6. Compilation and dissemination of trade statistics

The directorate of Customs participated in preparation of the EAC Trade reports as indicated under the report from the Directorate of trade. The trade reports provide an analysis of performance of revenue, investment and intra EAC trade and trade with the rest of the world.


7. Application and interfacing of information technology in Customs administration

During the financial year, the Directorate of Customs held consultations with Partner States Customs administrations to push forward the interconnectivity of Customs Systems in the Union. The Directorate also commenced the procurement of consultancy services to assist in the identification of a suitable system for interconnectivity of customs systems. The objective of the consultancy shall be to develop an Integrated Regional Customs ICT Interconnectivity for the EAC in line with international best practice and to create a flexible solution that will enable seamless flow and exchange of information irrespective of the various customs systems being used in the Union.


8. Training in Customs related matters

To strengthen the human resource capacity in the region, the Directorate undertook a number of activities in this area. A summary of these activities is given here below:

i) Harmonization of Customs Curriculum
During the year under review, the Directorate of customs in collaboration with training experts from the Partner States prepared a draft harmonized Customs Curriculum. The curriculum when complete will be used by customs administration to train customs officers. In order to help the experts to refine the curriculum, develop a training strategy and draw an implementation roadmap, the Directorate received funding to procure a consultant for this purpose.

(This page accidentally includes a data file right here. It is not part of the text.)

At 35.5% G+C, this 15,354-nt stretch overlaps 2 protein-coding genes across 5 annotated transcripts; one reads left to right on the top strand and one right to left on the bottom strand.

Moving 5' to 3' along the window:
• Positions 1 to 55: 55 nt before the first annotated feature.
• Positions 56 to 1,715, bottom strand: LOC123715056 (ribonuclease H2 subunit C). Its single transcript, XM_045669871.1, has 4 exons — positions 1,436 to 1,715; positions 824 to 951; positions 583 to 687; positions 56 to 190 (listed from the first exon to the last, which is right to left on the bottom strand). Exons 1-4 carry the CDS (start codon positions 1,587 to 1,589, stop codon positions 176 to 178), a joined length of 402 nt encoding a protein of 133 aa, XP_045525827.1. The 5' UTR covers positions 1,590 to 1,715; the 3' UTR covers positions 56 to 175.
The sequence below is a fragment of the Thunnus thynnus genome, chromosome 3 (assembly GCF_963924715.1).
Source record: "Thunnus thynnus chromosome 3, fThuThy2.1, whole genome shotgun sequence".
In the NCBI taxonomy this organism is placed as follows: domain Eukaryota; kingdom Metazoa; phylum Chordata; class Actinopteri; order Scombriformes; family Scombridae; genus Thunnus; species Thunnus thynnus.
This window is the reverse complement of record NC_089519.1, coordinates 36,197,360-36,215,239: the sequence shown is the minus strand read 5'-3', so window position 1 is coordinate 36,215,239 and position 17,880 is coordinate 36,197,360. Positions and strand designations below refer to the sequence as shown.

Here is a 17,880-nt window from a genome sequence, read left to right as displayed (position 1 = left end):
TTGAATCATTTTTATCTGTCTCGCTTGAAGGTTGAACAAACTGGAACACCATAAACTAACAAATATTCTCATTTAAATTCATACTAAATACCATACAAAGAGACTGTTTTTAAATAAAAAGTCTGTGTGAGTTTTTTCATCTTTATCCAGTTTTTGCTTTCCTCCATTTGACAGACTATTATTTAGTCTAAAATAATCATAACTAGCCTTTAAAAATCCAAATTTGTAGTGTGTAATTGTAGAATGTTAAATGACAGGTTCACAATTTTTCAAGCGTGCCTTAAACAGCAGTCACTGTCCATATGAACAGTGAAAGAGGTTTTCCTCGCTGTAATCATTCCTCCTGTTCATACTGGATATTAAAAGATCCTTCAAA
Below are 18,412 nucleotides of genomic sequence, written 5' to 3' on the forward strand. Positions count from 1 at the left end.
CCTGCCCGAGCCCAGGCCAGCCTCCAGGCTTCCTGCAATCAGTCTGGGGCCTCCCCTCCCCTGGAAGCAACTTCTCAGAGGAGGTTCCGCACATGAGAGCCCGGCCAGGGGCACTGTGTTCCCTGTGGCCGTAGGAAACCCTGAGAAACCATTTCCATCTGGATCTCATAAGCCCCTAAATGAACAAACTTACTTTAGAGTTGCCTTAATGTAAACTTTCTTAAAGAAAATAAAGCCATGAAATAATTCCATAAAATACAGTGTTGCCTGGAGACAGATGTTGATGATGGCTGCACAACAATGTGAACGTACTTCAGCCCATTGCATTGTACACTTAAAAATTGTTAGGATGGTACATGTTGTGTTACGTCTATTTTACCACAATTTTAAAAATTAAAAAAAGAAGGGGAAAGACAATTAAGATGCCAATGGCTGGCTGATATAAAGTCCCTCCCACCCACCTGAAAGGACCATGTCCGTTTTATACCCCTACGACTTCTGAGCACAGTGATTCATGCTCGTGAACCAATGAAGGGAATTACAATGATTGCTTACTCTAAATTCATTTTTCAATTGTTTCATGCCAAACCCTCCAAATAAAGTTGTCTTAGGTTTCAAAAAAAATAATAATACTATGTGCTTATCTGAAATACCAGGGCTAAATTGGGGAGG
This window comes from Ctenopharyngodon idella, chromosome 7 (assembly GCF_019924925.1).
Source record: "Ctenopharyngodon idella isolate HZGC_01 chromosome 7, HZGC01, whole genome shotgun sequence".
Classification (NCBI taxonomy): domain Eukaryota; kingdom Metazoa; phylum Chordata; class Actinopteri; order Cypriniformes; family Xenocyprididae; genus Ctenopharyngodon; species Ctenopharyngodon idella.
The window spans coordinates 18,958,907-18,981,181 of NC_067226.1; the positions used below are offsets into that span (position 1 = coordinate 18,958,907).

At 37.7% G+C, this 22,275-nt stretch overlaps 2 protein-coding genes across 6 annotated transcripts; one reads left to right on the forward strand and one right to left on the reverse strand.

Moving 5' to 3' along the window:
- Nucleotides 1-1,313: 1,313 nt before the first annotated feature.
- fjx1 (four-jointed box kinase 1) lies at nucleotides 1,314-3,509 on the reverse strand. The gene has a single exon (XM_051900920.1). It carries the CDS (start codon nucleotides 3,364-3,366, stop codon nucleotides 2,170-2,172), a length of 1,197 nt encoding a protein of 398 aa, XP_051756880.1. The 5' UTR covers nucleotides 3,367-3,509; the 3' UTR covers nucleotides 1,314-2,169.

ii) Sensitization of Rwanda and Burundi.
During the period, a lot of attention was focused on Rwanda and Burundi who are expected to commence implementation of the Customs Union in July 2009. Consultations were held with key stakeholders including top and middle management of the Ministries of Finance and customs in Rwanda and Burundi to agree on a plan of action and prepare a roadmap to guide the implementation process. Some of the key activities that were undertaken include training and sensitization workshops. Meetings were also held with representatives of private sector organizations to discuss and explain the key changes that should be expected in July 2009.